The Minnesota Vikings have had problems with their offensive line for years. A lot of people will attribute that problem to luck. The promising 2016 season was derailed after a 5-0 start due to the offensive line falling apart around Sam “glass knees” Bradford. In the 2017 NFC Championship game, the offensive line was patchwork and obviously overmatched by the Philadelphia Eagles, although that wasn’t the only issue the Vikings had a week after their miracle walk-off of the Saints.
Under Rick Spielman, the offensive line has been shoddy at best. For a large portion of his tenure, this could be excused. For a few years there the team was seemingly in a rebuild of sorts and the defense certainly needed to be better. With the arrival of Mike Zimmer, it became obvious that the focus would be on building a championship defense.
Even so, there should have been a better plan in place than “draft some mid-round players who fell because of injury and pick the rest of your offensive lineman off the scrap heap of the rest of the NFL. In that 2016 season I referenced earlier, the Vikings were relying on an oft-injured and 29-year-old Andre Smith to hold down a starting tackle position. Eventually, they brought in former number one overall pick, and multiple ACL tear victim, Jake Long. Long only played in four games for the Vikings before suffering a torn achilles and subsequently retiring from football.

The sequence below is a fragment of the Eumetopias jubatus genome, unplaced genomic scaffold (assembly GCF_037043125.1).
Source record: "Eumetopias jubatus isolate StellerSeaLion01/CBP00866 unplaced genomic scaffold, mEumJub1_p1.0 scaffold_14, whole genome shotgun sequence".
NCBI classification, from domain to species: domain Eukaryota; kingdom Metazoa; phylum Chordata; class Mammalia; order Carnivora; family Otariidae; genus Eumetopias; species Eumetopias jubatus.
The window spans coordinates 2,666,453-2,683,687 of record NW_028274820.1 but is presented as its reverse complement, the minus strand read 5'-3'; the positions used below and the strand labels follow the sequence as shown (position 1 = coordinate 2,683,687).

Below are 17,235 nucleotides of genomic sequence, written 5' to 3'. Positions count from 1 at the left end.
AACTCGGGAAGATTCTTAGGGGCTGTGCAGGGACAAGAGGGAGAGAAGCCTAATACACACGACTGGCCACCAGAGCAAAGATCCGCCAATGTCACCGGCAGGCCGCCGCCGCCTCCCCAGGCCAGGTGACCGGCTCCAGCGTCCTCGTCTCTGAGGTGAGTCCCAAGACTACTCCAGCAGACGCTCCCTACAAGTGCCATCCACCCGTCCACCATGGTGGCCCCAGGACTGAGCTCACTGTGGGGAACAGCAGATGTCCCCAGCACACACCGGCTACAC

Now, eight years after Spielman took over as General Manager, it looks like there might finally be a better plan in place. The offense has some continuity with Gary Kubiak taking the full reins of the offense, after puppet mastering Kevin Stefanski last season, and the offensive line being filled with young talent with a lot of potential. The Vikings also have the right man leading the way with offensive line coach/run game coordinator Rick Dennison.
Of course, it all starts with the current starters, or lack thereof in some cases. Riley Reiff appears to be ready to hold down the fort at left tackle for at least this season. Reiff is on the second to last year of his contract and is 31-years-old this season. He probably isn’t in the long-term plan, unless he’s willing to take a pay cut, but in the meantime he is a serviceable player who can mentor some of the younger players, especially rookie Ezra Cleveland.